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 Post subject: Re: Live Below the Line April 27 - May 1 2015
PostPosted: Mon Apr 13, 2015 10:41 am 
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So I decided to take a shot and see if I could figure out how to do this. There is a grocery store here that does deliveries so all their products are online.

I figured grits for breakfast (slightly cheaper than oatmeal), split pea soup for lunch and lentils, brown rice (same price as white at this store) and cabbage for dinner. I added 1 tbsp of sugar per day for the grits, and 3 tbsp of oil per day for breakfast/lunch/dinner. The cost came out to $7.87 per day but the problem is the calories only came out to 1300 calories. So I'd have to increase the portions size to actually get to a decent amount of calories which would obviously increase the cost.

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 Post subject: Re: Live Below the Line April 27 - May 1 2015
PostPosted: Mon Apr 13, 2015 12:04 pm 
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linanil wrote:
...The cost came out to $7.87 per day...


Did it really come out at that much? The Live Below the Line challenge would actually be $7.50 to cover one person for five days ($1.50 a day). I think it is doable, you would just have to be prepared to either eat quite blandly or not quite meet the calorie requirements. This is roughly how I was thinking of doing it if I spent the whole £5 in one go at a supermarket (the chilli con carne sauce is actually vegan):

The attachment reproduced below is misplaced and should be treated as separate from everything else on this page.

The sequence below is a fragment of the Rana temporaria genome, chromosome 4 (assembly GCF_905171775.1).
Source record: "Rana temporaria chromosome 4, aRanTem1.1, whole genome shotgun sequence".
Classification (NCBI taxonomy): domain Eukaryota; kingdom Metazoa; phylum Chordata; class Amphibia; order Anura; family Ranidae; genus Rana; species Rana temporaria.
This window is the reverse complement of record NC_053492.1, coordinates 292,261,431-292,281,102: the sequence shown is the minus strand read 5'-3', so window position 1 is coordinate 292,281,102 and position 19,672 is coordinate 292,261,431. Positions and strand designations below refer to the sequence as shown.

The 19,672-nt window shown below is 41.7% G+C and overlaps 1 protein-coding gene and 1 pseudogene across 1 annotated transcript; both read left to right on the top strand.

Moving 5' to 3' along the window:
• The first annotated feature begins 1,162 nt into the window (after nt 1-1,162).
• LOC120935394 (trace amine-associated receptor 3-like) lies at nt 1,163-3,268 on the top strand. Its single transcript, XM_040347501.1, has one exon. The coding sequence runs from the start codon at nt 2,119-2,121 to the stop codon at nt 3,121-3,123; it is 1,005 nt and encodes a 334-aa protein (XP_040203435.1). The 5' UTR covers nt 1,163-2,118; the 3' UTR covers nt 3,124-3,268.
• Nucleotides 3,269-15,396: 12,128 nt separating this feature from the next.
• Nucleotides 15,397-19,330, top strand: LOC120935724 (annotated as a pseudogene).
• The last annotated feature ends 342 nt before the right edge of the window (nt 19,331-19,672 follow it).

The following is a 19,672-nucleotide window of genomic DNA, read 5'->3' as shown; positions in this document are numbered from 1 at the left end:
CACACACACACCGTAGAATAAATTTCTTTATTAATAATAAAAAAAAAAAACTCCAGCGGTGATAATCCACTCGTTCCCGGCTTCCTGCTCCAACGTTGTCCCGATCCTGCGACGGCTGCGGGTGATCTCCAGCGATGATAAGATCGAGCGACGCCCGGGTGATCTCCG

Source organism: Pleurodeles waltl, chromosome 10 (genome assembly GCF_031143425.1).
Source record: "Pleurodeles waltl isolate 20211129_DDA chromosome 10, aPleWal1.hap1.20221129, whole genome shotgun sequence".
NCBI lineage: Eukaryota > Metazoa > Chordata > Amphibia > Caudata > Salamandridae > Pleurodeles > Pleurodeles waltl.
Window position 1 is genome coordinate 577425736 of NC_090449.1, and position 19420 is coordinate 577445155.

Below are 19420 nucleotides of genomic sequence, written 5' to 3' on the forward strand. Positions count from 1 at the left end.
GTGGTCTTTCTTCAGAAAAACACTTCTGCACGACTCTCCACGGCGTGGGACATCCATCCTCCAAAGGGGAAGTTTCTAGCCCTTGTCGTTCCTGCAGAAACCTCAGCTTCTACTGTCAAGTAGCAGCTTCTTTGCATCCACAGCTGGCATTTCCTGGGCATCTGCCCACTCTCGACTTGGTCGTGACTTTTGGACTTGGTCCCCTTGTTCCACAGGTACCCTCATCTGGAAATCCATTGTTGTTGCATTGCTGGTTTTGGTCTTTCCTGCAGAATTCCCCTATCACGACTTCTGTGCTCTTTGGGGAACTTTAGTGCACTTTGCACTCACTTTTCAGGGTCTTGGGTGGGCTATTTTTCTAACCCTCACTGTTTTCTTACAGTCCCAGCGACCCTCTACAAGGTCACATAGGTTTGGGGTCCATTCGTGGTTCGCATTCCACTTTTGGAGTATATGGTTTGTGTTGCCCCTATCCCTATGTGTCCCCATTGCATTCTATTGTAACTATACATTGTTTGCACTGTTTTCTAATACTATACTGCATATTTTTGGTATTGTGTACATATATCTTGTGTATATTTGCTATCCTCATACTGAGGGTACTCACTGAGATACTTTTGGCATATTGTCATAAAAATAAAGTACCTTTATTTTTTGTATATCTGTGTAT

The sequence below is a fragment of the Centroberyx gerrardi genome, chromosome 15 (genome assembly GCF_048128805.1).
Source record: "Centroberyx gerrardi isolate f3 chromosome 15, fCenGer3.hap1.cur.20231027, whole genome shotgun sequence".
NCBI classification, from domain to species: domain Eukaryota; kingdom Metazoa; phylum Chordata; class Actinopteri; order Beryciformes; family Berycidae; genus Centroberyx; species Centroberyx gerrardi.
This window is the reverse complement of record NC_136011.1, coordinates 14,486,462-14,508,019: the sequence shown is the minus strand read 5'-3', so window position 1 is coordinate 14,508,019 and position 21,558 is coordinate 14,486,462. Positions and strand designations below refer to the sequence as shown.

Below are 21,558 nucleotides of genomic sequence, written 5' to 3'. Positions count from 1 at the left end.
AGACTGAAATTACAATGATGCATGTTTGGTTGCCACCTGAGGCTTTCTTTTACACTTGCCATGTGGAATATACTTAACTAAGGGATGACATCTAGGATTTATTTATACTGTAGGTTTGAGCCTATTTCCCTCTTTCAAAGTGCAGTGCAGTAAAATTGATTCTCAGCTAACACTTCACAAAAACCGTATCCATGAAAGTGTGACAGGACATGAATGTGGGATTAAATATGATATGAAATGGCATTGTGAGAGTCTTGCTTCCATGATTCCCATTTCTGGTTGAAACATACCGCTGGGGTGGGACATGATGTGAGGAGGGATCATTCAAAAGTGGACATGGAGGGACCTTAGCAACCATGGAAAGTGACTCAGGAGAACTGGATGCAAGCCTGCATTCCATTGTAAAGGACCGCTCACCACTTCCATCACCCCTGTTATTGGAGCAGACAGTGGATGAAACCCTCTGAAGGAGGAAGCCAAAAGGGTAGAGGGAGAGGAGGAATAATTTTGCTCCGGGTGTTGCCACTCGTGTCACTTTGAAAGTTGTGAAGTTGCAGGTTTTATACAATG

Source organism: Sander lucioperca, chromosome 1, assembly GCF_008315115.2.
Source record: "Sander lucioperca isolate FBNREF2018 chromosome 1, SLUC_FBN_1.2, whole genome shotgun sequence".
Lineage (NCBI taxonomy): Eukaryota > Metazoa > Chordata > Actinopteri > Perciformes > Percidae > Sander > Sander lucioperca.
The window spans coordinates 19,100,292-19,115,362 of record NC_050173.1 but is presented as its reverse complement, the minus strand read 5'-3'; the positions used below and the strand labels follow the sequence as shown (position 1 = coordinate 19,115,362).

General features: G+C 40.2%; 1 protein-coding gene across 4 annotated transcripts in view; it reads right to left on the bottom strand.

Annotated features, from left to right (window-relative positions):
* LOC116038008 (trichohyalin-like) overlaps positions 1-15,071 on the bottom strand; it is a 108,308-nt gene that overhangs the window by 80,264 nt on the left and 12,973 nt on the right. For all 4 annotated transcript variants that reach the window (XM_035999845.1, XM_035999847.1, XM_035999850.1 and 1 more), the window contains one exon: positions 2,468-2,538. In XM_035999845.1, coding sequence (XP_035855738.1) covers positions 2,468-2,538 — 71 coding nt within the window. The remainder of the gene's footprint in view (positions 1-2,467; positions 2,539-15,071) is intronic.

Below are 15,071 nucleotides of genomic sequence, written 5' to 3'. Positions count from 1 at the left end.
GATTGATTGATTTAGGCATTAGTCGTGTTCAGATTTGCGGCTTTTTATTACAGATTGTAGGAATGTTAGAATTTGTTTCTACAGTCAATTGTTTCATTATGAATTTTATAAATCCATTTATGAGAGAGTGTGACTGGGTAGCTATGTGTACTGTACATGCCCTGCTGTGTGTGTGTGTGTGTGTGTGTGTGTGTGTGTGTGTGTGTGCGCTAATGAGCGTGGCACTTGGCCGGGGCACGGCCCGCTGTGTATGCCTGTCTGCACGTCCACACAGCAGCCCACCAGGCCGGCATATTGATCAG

Image

I figure I would make a split pea stew with about half the split peas, half the sauce, half the onion, a couple of carrots, that'd probably last for a few meals. I'd make a dip with the other half of the split peas and a quarter of the onion raw, salt, maybe a dab of the sauce. Could make a potato bake with some of the sauce and potatoes. Make a coleslaw with the cabbage, a carrot, a quarter of the onion and some mustard. I'd grind up half the peanuts and grate a carrot and make a kind of quickbread out of that with the self-raising flour (could be used for both sweet and savoury). I'd make some water biscuits with flour, salt and water, and I could eat those with the jam for snacks, and I could portion out the other half of the peanuts for snacks too (about 1/2oz at a time).

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 Post subject: Re: Live Below the Line April 27 - May 1 2015
PostPosted: Mon Apr 13, 2015 1:11 pm 
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I have done it last year and blogged about it in German (theres some pictures, too): http://www.veganinberlin.com/tag/live-below-the-line/

My boyfriend will join me this year but we'll do it a week later because that week we are visiting his family.

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 Post subject: Re: Live Below the Line April 27 - May 1 2015
PostPosted: Mon Apr 13, 2015 1:17 pm